Suppose Data Inc. changes its capital structure so that the debt-to-equity ratio becomes 1. Before: D/E = 0.87, E= 54%, D=46% Now: D/E = 1, E= 50%, D=50% What will happen to the cost of equity under the new capital structure? (previously 13.69%) RE = (0.12 – 0.09)(1)(1-0.35) = 13.95% What will happen to the weighted average cost of capital? (previously 10.05%) WACC = 0.5(0.1395) + 0.5(0.09)(1-0.35) = 9.9% What if D/E = 1.25?, RE = ?, WACC = ?

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**Figure 17.5 - Case II with Taxes Proposition II**

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**Case III – with Bankruptcy Costs**

Now we add bankruptcy costs As the D/E ratio increases, the probability of bankruptcy increases This increased probability will increase the expected bankruptcy costs At some point, the additional value of the interest tax shield will be offset by the increase in expected bankruptcy cost At this point, the value of the firm will start to decrease and the WACC will start to increase as more debt is added

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**Figure 17.6 – Case III with Bankruptcy costs**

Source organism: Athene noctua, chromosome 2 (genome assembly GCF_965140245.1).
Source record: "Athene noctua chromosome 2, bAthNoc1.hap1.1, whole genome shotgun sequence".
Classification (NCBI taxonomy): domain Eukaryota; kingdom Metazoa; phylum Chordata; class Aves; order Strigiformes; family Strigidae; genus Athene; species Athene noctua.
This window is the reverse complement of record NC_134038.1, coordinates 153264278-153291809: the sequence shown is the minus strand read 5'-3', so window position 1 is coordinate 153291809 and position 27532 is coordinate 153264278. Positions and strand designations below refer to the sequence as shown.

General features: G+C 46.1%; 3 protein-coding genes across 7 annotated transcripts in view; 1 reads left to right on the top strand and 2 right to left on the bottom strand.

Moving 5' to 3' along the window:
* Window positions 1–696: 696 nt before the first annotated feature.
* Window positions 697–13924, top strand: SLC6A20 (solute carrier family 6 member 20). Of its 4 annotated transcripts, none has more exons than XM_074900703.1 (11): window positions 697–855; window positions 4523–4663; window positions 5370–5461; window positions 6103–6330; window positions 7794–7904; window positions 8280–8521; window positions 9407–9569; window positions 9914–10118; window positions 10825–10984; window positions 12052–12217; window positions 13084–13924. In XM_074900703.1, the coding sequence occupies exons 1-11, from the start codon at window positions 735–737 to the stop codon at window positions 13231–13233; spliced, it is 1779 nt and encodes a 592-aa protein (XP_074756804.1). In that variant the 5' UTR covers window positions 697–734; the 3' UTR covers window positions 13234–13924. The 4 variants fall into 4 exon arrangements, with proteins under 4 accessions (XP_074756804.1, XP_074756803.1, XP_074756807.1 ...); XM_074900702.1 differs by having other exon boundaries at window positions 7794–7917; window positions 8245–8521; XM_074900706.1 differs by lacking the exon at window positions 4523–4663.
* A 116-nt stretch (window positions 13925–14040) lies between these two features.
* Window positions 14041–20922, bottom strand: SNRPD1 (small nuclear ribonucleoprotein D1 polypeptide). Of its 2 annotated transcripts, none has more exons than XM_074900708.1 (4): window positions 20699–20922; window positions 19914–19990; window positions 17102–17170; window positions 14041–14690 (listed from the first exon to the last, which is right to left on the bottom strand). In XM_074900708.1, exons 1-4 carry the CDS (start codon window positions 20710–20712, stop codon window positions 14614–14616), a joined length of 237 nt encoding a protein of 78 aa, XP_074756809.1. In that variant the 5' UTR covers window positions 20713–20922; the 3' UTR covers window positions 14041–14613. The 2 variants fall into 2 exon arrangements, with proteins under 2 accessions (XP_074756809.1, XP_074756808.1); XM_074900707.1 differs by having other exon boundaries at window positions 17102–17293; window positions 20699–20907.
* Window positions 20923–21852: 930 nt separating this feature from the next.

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**Figure 17.7 Case III with Bankruptcy costs**

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**Bankruptcy Costs Direct costs Indirect costs Financial distress costs**

Legal and administrative costs Indirect costs Larger than direct costs & more difficult to measure and estimate Financial distress costs All costs associated with going bankrupt and/or avoiding bankruptcy

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**Conclusions Case I – no taxes or bankruptcy costs**

No optimal capital structure Case II – corporate taxes but no bankruptcy costs Optimal capital structure is almost 100% debt Each additional dollar of debt increases the cash flow of the firm Case III – corporate taxes and bankruptcy costs Optimal capital structure is part debt and part equity Occurs where the benefit from an additional dollar of debt just offsets the increase in expected bankruptcy costs

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Figure 17.8

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**Managerial Recommendations**

The tax benefit is only important if the firm has a large tax liability Risk of financial distress The greater the risk of financial distress, the less debt will be optimal for the firm The cost of financial distress varies across firms and industries and as a manager you need to understand the cost for your industry

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End Chapter 17

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Chapter McGraw-Hill/Irwin Copyright © 2006 by The McGraw-Hill Companies, Inc. All rights reserved. 17 Financial Leverage and Capital Structure Policy.

Chapter McGraw-Hill/Irwin Copyright © 2006 by The McGraw-Hill Companies, Inc. All rights reserved. 17 Financial Leverage and Capital Structure Policy.